a consistent state.
No object is used for more than one purpose (No
block belongs to more than one file as in the case described above).
Every referenced block is marked allocated (No
block is marked both free and used as in the case described above).
Every unreferenced block is marked free
(Otherwise, we get a disk leak, though less serious than the previous two
Every referenced object (inode, block, et al)
has been initialized (For example, if you point to an indirect block
without having written to it, you may follow garbage pointers and encounter
the case described above)
There are various ways for a file system to ensure consistency and, therefore,
File System Check (fsck in Unix) - works by verifying invariants listed above
Careful Ordering (Synchronous Metadata)
Runs after an unclean shutdown
Traverses every directory and inode to
cross-check against other inodes and directories, as well as the freemap
When it finds a problem, it fixes it. For example, for problems with files A and
B in figure 8, we could fix the problem by performing any one of these
- Delete file A
- Delete file B
- Copy double-used block so we have 2 separate copies (but
keep in mind that we can't preserve the data for both files A
- Disadvantage: File System Check is just a
"band-aid" to place the file system in a consistent state. It has
to guess the correct state of the file system and it often guesses
wrong. This is problematic.
- Disadvantage: VERY SLOW!!!
Journaling - File System Transactions
Order all updates to file system structure
in such a manner that only the third invariant may be violated (the
invariant that states that every unreferenced block is marked free).
This invariant is not as serious as the others since it can only cause
disk leaks, but it cannot cause corruption. For example, for
unlinking a file, if we follow the steps listed earlier in the notes in
the opposite order (starting at step 4 and going up to step 1), then we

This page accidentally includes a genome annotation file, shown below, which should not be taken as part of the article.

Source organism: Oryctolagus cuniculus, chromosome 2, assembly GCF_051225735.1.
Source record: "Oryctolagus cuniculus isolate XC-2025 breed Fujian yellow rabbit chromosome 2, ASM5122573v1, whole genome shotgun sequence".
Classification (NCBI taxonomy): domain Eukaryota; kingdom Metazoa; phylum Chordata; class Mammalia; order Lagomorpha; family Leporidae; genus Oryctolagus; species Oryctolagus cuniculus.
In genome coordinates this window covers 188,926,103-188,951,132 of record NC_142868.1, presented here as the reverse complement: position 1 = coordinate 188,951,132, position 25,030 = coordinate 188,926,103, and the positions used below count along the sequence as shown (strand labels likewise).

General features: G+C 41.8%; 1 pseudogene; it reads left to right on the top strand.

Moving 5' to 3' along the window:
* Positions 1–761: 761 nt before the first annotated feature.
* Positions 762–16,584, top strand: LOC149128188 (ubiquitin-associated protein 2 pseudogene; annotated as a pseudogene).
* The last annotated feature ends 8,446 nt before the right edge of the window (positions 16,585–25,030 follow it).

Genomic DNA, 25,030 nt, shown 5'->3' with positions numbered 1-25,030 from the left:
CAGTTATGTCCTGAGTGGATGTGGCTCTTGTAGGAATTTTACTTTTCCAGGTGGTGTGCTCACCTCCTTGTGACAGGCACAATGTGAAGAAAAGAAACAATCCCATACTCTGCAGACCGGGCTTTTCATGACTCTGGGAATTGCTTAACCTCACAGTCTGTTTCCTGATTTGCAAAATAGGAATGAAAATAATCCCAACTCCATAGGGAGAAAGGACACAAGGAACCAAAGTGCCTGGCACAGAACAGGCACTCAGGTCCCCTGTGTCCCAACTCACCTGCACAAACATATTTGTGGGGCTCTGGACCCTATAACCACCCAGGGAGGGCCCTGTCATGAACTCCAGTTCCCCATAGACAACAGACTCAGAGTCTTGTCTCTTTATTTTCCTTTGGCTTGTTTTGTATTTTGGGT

can ensure that only the 3rd invariant can be violated.
Disadvantage: This method requires
synchronous writes to disk so we cannot take advantage of many of the
nice efficiency-increasing techniques we've previously discussed.
This includes use of the buffer cache (for page swapping), page
pre-fetching and the disk scheduling algorithms. This is all
because writes to the disk NEED to occur in a certain order so that we
can ensure that only the 3rd invariant may be violated.
- The main idea is to keep a log of all the disk
transactions (consisting of a few disk operations), and to only write to
the file system structures when that particular transaction commits
(commit - the atomic point when the transaction becomes persistent).
Then, whenever the system reboots, we can just replay the log to make
sure that every committed transaction was actually performed. If a
certain recorded log transaction was not completed because of a system
crash, then we can go ahead and complete the transaction.
- This log/journal is usually kept in a special section of the file
system (see figure 8 above) and is available for viewing on Linux
machines at /.journal. Note: typical journals are about 2 MB in size.
- Here are the steps taken when a file system is performing some operations that constitute a "transaction":
- Write the transaction contents to the journal (see figure 9
below for a sample journal transaction for deleting a file)
- Perform the operations of the transaction to the actual file system
- Mark the transaction as done by writing commit to the journal (this means that
the transaction has been committed to the file system)
- When the system reboots, we run through the
journal and make sure that every committed transaction was actually
performed and is on disk. Once a transaction has been checked, it
can be marked as "released"
This method is slow because we need to write
both the journal and the disk, but the advantage is that we have a
contiguous arrangement of journal transactions and this means that there
are fewer seeks when we are verifying that transactions were actually
- We have two options for what sort of data to store in the journal:
- Write just the operation name (this is just a handful of bytes per operation)
- Write the entire block that was
modified. This is actually necessary since writing blocks is
not an atomic operation in the hardware. What if the system
crashes while the hardware is midway through writing a block into
disk? We need to be able to recover from this and storing the
entire block in our journal is a way to do this. This approach
makes non-atomic hardware appear atomic! The ext3 file system
in Linux uses this approach.
Fig.9 - Journaling Transaction